Michael Smythe's Tower of Babel
Michael Smythe's Tower of Babel


Agrifashionista has moved to the Royal Academy of Arts in London. How you move a website and a process to a gallery is up for grabs, but somehow this is what we have to do, or have come to have to do. I’ll be honest it’s a bit of conceptual mess now and we are having second thoughts. We’ve renamed it Toadball in honour of this fact.

The all action Agrifashionista version of the project that was a week of live studio production at Club Row in Shoreditch never came to bear fruit, as the hosts A Foundation imploded two weeks before went live. The net result is that we have a website of our commissioned artist films, but without the live hook to the reality of production and meaning. No critique, no pulling apart the art world myth, no debate, no new dawn and possible future use for art. For now at least. That comes after this project when the new farm is finished (see www.lawsonpark.org).

It’s recurringly apparent that the art world (more so than the rest of the world) doesn’t like mess, complication, real critique and self analysis. It likes the show, the party the big pile of stuff, but when you start saying something like you mean it they run a mile.

I arrive at the RA late on Monday and Michael, our Mighty Atom project manager, has for the last four days at least, been dismantling a medical library and reassembling it, in a big, Tower of Babel pile in our allotted room. The installation looks super dramatic, sort of Harry Potter goes John Ruskin, and supra-curator David Thorp everyone at the RA loves it. I can see why; it looks great. But from a Grizedale point of view this is disconcerting, as we just don’t do installation like that. Michael once again has put in a superhuman effort in our absence and I painfully have to come round to taking it apart and starting again.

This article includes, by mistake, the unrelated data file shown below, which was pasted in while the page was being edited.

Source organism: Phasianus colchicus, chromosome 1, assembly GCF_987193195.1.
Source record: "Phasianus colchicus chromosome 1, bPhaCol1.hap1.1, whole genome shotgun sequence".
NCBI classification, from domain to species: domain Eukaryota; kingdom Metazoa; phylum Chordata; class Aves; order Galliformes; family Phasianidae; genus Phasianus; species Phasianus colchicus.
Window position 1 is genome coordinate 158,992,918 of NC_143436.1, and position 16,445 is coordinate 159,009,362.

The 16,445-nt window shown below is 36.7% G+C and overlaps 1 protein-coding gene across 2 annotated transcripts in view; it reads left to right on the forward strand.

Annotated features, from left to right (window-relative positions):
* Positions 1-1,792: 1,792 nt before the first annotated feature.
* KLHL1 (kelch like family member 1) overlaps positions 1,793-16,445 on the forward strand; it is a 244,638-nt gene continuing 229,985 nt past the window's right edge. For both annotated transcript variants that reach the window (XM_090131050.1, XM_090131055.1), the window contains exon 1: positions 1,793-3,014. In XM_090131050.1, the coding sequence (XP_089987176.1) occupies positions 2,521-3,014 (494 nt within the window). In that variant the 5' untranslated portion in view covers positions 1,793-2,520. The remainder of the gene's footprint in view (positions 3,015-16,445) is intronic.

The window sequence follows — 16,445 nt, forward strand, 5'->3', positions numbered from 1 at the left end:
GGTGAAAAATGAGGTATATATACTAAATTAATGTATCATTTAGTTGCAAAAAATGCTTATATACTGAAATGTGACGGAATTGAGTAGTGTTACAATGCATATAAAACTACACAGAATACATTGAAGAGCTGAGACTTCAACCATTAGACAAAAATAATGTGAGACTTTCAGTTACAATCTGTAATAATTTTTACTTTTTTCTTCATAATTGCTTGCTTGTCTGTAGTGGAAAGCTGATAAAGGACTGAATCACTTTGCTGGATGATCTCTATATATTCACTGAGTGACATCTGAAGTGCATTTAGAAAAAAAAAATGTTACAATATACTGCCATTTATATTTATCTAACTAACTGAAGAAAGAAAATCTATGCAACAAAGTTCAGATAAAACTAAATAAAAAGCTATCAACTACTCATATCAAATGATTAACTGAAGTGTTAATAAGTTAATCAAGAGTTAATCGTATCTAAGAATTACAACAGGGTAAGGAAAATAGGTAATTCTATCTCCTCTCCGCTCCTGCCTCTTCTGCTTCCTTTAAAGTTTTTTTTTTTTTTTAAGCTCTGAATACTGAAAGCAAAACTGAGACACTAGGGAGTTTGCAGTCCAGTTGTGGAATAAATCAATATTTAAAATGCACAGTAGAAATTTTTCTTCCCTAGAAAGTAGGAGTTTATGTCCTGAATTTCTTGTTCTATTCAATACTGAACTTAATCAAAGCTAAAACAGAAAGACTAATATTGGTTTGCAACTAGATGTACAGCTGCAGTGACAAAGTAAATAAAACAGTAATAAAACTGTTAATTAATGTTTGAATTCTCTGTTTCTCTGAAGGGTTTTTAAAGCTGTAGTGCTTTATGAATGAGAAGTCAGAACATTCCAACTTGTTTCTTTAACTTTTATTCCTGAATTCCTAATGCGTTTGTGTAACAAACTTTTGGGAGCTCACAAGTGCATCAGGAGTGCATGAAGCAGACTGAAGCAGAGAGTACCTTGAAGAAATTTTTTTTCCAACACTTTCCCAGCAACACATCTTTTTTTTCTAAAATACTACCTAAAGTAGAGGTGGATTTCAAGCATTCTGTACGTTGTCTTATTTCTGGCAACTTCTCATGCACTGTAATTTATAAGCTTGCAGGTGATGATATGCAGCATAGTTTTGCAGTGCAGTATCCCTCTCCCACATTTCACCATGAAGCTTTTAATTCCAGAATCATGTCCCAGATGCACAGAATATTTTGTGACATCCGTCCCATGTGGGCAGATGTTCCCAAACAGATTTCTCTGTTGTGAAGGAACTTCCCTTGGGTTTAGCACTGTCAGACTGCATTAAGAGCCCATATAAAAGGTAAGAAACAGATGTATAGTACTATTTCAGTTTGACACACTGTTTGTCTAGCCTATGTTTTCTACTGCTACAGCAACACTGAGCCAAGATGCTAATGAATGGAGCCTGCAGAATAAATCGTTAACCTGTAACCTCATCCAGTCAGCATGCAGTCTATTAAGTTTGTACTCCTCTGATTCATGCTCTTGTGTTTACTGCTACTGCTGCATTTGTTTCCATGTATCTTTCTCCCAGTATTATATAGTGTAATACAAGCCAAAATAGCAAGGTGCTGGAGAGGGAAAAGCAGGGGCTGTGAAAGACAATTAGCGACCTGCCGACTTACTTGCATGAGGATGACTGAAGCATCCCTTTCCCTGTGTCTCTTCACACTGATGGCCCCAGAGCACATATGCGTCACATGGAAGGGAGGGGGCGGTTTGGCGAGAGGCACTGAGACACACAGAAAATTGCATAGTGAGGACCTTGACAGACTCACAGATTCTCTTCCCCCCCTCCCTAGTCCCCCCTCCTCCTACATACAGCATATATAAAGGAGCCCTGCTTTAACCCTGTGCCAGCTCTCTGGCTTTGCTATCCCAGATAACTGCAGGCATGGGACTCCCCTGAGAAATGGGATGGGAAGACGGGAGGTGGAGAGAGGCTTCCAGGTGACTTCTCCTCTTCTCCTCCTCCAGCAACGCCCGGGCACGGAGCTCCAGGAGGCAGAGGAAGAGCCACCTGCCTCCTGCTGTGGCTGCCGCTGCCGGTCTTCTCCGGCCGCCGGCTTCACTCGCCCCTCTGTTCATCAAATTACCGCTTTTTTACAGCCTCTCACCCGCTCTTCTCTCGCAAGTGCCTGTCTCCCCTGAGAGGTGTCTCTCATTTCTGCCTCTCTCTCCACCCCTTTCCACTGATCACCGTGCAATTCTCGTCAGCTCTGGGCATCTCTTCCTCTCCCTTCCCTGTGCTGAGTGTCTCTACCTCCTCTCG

The point is it’s not really what it looks like; it’s what it’s doing. Often this is a disappointment to many in art land, but a deeply held belief in this organisation; that art should become useful in one way or another. There’s no way we can do this in the RA without the live, full blooded discussion, TV spectacular (an audience with Joanthan Meese anyone?) and, indeed, no budget. The best we can do is point to what we are talking about, point to the website, to our farm HQ, our other projects and hope to get them to follow.

As such the exhibition becomes a trailer or an advert to the thinking and process that lies beyond. Grizedale has become so much about the coal face application of creation it’s always going to be hard ‘to do gallery’, but it’s an important part of the equation – we don’t want to give up on art, we just want to make it better.


1 Comment

Well that does look kinda cool, like the end scene from Minority Report where the turbo geeks are left with their books in the middle of retro nowhere - turning their hunched backs on techno wizardry. However as you say pick the bones out of that, as in what does it mean, Tatlin's tower, ET, always popular art references though generally best avoided. Books as outmoded, reduced to pub decorations, although as a pile the inference is that they have been read, maybe the computers suggest the material is being digitized. Generally not clear, but that sadly is ok in contemporary art, all we generally need from an exhibition is for people to walk into the room and go 'yeh nice' and move to the next room. The problem is that if the new configuration only offers engagement with the long and complicated web site and artist films alongside a glimpse of the intention of the project we are probably asking to much of a gallery audience (I know I dont have the time to sit down in a gallery and spend time trying to absorb ideas - that would be an archaic notion) - so I guess a signpost is the best we can hope for, so just stick up a sign post.